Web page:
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I was struggling to fix a code today, then I come across something similar to:

typedef struct {
int a; 
int b; 
int c;
int d;
char* word;
} mystruct;

int main(int argc, char **argv){

    mystruct* structptr = malloc(sizeof(mystruct));
    if (structptr==NULL) {
        printf("ERROR!")
        ...
    }
    ...
    free(structptr);

    return 0;
}

the code was giving lots of memory errors due to the fact, that char* word is a string of variable length, and malloc was not allocating enough memory for it. In fact it was only allocating 20 Bytes for the whole struct. Is there a way around this issue, without turning the char* into sth like char word[50]?

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saw that you had a comment, but then removed it. Please edit your question with more info or submit a second question. There are methods to cope with a char vector that changes in length. – JackCColeman Aug 15 '13 at 7:46
    
I added the comment then found the answer in the comments below. I believe, a fixed buffer size is actually the best solution since word will represent a name and names shouldn't be as long as a novel ;) . Thanks for the help. I was just really curious about allocating memory for variable strings, that's why I asked. But I was going to switch to fixed length arrays anyway. – H_squared Aug 15 '13 at 7:53
    
these days space (i.e. RAM) is plentiful, so in most cases defining an array of chars as large as 1024 won't cause a problem. I/O buffers are routinely much larger than this. – JackCColeman Aug 15 '13 at 8:01
1  
@hhachem You clearly don't understand pointers very well. Please read about pointers and arrays (for example, here) – user529758 Aug 15 '13 at 8:05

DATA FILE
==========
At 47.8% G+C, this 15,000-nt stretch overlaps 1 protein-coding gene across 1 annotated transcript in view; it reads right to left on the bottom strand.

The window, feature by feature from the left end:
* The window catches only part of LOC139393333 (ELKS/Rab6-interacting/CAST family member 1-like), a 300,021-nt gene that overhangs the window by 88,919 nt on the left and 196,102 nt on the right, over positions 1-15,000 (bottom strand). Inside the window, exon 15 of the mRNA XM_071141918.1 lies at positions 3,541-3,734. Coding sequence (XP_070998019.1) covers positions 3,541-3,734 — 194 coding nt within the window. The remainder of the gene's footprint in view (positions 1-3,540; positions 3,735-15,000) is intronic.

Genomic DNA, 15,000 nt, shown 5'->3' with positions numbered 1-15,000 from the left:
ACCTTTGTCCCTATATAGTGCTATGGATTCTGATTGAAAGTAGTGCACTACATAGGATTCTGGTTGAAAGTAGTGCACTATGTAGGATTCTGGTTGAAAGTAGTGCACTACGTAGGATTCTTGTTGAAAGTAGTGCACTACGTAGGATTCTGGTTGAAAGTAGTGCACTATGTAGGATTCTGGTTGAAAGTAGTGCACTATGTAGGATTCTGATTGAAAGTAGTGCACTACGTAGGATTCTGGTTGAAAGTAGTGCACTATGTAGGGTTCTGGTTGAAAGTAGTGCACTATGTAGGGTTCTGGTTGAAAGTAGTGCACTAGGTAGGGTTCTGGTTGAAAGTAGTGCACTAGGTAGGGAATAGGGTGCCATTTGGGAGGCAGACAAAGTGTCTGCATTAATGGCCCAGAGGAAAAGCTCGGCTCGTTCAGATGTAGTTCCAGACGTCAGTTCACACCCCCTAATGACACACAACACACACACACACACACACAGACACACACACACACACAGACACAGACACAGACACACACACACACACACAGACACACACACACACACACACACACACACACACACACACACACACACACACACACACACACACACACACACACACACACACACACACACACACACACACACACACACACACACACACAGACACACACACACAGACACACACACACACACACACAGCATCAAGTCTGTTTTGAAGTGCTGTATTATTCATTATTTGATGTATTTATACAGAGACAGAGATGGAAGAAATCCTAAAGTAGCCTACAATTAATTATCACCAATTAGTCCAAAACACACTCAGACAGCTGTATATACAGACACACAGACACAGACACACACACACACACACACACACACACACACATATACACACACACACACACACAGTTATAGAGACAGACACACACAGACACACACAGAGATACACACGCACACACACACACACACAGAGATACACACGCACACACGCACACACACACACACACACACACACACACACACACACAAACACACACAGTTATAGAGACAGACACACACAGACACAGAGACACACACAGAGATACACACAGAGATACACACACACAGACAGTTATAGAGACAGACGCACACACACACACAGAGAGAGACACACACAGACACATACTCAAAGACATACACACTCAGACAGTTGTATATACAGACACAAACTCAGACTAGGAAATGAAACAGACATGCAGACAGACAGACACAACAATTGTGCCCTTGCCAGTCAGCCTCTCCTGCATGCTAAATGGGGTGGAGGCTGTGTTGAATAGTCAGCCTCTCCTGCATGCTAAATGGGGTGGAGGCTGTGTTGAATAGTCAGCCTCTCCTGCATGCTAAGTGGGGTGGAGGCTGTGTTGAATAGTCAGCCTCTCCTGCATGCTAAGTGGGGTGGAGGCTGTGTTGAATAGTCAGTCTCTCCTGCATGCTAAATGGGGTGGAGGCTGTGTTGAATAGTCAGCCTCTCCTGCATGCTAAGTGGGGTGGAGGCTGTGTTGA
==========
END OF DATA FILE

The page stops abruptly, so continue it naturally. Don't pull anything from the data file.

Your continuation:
up vote 9 down vote accepted

You are allocating only memory for the structure itself. This includes the pointer to char, which is only 4 bytes on 32bit system, because it is part of the structure. It does NOT include memory for an unknown length of string, so if you want to have a string, you must manually allocate memory for that as well. If you are just copying a string, you can use strdup() which allocates and copies the string. You must still free the memory yourself though.

 mystruct* structptr = malloc(sizeof(mystruct));
 structptr->word = malloc(mystringlength+1);

 ....

 free(structptr->word);
 free(structptr);

If you don't want to allocate memory for the string yourself, your only choice is to declare a fixed length array in your struct. Then it will be part of the structure, and sizeof(mystruct) will include it. If this is applicable or not, depends on your design though.

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@H2CO3, care to elaborate what you think is wrong? – Devolus Aug 15 '13 at 7:32
1  
@H2CO3, I don't think Devolus appreciates your perspective. – JackCColeman Aug 15 '13 at 7:33
1  
@JackCColeman, especially since it is not very constructive to critzize wihtout any information what would be wrong. – Devolus Aug 15 '13 at 7:35
    
@Devolus, to give H2CO3 credit, I think he was actually talking to hhachem or was being as sarcastic as myself! – JackCColeman Aug 15 '13 at 7:38
    
@JackCColeman, oh! I thought he was adressing me, as it was a comment to my post. :o – Devolus Aug 15 '13 at 7:39

as you can read here you need to allocate the char * separately :

mystruct* structptr = malloc(sizeof(mystruct));
structptr->word = malloc(sizeof(WhatSizeYouWant));
share|improve this answer

Add a second malloc for whatever length (N) you need for word

   mystruct* structptr = malloc(sizeof(mystruct));

   structptr->word = malloc(sizeof(char) * N);
share|improve this answer

When you allocate memory for structptr, the pointer word in the struct has no valid memory to point. So you either malloc a piece of memory for word, too, or make word point to another character.

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Use word=malloc(128);

this will allocate 128 bytes to your varible word,

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malloc the outer struct will only allocate 1 byte memory pointed by *word since it is a 'char *' type. If you want to allocate more than 1 byte of memory pointed by word, there are 2 options:

  1. Like what you said, declare it as char word[50] instead of `char *'
  2. malloc/calloc (I personally prefer calloc, saving you the trouble of zeromemory, which is a very important..) the outer struct, then malloc/calloc the inner word as well. Remember to call free twice as well in this case.
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